Friday, August 7, 2009

Limelight in Queen Street

The following, from the NZ Herald of 19 October 1882, reminded me of the Town Hall illuminations earlier this year.
"A somewhat dangerous practice has arisen in the city which, unless stopped in some way or other, will ultimately lead to a serious accident, or possibly loss of life. A Saturday night or two back limelight representations were exhibited from the roof of a place of business in Victoria-street East. Some of these were of a comical character, but the most of them were for trade advertising purposes.
"A crowd of some 2000 persons collected in the street in a few minutes. Fortunately the street is off the Saturday night traffic, and its other end closed through improvements going on, so that the traffic inconvenience in obstructing the thoroughfare was but slight, and the safety of pedestrians to nowise endangered.

"On last Saturday night, however, a bolder step was adopted. In the very centre of Queen-street (east side) a large white screen was erected between great poles, and limelight transparencies exhibited thereon of a similar character to those above referred to. As might be expected the street at that locality was blocked up in a few minutes by an immense crowd, to the suspension of traffic.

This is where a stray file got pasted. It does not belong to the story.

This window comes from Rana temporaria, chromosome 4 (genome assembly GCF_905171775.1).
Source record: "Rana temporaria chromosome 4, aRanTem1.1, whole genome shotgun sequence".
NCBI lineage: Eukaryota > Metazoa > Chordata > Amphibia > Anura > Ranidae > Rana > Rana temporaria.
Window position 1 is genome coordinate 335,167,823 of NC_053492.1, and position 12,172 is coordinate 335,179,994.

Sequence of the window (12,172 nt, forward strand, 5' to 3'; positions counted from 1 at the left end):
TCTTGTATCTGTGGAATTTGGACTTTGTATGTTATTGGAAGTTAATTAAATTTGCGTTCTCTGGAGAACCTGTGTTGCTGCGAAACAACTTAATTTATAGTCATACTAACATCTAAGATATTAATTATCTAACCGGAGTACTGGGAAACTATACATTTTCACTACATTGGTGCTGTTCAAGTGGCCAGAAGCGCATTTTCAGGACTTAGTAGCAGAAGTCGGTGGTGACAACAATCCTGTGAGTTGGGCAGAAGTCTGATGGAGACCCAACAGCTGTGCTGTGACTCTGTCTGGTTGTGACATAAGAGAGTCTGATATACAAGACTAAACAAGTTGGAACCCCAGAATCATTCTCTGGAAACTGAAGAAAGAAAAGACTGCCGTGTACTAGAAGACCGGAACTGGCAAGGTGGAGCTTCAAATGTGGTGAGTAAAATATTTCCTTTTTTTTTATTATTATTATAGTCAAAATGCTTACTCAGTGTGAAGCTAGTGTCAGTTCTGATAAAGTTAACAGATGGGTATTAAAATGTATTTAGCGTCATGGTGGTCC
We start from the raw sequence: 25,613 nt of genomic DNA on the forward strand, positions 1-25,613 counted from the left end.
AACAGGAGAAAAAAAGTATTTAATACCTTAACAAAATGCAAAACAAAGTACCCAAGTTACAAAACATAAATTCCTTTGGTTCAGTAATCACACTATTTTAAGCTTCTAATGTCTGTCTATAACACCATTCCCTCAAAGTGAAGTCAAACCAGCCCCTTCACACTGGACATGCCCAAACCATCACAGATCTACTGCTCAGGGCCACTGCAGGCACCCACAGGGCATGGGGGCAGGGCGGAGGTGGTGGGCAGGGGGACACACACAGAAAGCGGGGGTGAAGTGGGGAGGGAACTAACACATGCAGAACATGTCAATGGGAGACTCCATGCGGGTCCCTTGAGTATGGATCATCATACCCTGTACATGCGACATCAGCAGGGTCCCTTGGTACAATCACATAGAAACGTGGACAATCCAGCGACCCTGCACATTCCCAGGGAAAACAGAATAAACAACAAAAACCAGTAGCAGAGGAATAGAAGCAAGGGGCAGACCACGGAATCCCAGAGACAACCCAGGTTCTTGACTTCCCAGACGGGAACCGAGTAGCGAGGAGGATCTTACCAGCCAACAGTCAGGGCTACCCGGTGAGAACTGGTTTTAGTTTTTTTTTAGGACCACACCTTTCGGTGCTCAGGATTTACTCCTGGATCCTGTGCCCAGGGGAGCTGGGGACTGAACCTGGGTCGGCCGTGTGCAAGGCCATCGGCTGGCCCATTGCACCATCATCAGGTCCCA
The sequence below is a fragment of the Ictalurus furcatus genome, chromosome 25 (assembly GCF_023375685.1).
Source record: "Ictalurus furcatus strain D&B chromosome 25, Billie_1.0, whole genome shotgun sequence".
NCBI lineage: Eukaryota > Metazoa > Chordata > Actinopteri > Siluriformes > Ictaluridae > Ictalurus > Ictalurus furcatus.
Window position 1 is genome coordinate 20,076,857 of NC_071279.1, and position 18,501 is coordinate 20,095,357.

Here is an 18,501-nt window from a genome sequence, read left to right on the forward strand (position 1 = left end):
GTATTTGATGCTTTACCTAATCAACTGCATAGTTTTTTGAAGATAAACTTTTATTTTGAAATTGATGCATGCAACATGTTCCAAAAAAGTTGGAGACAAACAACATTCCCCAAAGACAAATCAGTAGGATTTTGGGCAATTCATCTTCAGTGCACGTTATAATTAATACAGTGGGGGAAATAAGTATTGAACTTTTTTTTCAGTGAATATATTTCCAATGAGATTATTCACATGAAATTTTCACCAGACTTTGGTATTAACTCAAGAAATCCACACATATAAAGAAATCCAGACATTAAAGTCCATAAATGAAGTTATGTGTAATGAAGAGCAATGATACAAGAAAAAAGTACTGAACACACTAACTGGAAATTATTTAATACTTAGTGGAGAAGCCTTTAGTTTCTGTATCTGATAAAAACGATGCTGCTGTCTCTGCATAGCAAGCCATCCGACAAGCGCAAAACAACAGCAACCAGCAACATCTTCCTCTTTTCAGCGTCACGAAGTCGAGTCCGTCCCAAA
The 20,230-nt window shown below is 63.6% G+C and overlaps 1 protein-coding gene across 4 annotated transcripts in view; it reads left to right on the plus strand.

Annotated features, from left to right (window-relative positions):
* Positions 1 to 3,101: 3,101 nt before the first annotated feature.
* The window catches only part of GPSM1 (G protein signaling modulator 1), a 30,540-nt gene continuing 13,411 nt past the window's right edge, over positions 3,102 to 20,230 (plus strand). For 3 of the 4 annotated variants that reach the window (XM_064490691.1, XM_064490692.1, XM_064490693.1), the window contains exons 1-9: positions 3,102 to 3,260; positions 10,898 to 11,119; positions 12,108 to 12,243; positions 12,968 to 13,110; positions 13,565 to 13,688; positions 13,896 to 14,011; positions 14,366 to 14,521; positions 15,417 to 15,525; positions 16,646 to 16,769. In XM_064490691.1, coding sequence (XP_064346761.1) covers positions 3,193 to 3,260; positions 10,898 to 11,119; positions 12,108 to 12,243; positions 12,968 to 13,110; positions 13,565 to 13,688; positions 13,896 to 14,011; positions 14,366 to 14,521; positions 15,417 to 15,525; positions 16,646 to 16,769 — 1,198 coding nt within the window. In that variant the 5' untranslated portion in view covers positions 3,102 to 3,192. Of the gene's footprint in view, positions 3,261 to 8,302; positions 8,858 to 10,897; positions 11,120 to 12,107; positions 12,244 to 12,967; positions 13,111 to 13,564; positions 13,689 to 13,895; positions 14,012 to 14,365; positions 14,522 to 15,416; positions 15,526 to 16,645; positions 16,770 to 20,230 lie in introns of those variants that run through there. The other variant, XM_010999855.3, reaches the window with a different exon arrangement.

"The cabmen, as is their custom frequently, when a thoroughfare is blocked, only drive the harder up and down the street, and the result was that several children and three or four old men and ladies had a narrow escape of being being driven over in their vain attempts to get out of the road. The butcher boys galloped about more recklessly than ever, seeming rather to enjoy the narrow shaves some people had of being ridden down.

"The immense white sheet flapping in the night was well calculated to startle any spirited horse coming along, and in the crowded state of the Queen-street the consequences of a bolt would have been simply lamentable.

"It is said the idea of advertising in this way is quite novel, and it is doubtful whether any city by-law covers such acts and makes them punishable but if so legal steps should be taken to put a stop to such a dangerous practice."
At least Telecom didn't use a flapping white sheet!

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